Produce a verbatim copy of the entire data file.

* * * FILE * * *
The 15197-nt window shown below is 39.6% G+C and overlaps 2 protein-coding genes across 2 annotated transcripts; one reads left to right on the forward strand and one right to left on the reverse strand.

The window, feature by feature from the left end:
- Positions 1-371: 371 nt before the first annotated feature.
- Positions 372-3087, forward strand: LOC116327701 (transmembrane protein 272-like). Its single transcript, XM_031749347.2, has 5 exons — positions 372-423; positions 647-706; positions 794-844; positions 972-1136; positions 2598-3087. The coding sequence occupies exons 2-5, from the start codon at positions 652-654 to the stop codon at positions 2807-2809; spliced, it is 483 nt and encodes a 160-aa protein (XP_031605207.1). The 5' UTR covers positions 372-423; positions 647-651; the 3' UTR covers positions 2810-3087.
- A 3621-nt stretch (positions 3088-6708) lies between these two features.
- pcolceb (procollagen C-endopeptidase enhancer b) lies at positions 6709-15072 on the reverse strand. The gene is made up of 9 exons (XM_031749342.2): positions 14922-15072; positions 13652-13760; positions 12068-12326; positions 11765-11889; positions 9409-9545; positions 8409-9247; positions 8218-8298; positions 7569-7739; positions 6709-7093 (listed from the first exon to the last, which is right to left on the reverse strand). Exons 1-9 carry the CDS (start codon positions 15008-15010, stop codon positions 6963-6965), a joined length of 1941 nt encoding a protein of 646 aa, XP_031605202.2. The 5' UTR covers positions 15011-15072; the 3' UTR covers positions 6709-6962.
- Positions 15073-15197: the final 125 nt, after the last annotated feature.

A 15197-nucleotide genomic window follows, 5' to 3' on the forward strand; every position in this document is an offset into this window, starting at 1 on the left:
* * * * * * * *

The 15197-nt window shown below is 39.6% G+C and overlaps 2 protein-coding genes across 2 annotated transcripts; one reads left to right on the forward strand and one right to left on the reverse strand.

The window, feature by feature from the left end:
- Positions 1-371: 371 nt before the first annotated feature.
- Positions 372-3087, forward strand: LOC116327701 (transmembrane protein 272-like). Its single transcript, XM_031749347.2, has 5 exons — positions 372-423; positions 647-706; positions 794-844; positions 972-1136; positions 2598-3087. The coding sequence occupies exons 2-5, from the start codon at positions 652-654 to the stop codon at positions 2807-2809; spliced, it is 483 nt and encodes a 160-aa protein (XP_031605207.1). The 5' UTR covers positions 372-423; positions 647-651; the 3' UTR covers positions 2810-3087.
- A 3621-nt stretch (positions 3088-6708) lies between these two features.
- pcolceb (procollagen C-endopeptidase enhancer b) lies at positions 6709-15072 on the reverse strand. The gene is made up of 9 exons (XM_031749342.2): positions 14922-15072; positions 13652-13760; positions 12068-12326; positions 11765-11889; positions 9409-9545; positions 8409-9247; positions 8218-8298; positions 7569-7739; positions 6709-7093 (listed from the first exon to the last, which is right to left on the reverse strand). Exons 1-9 carry the CDS (start codon positions 15008-15010, stop codon positions 6963-6965), a joined length of 1941 nt encoding a protein of 646 aa, XP_031605202.2. The 5' UTR covers positions 15011-15072; the 3' UTR covers positions 6709-6962.
- Positions 15073-15197: the final 125 nt, after the last annotated feature.

A 15197-nucleotide genomic window follows, 5' to 3' on the forward strand; every position in this document is an offset into this window, starting at 1 on the left: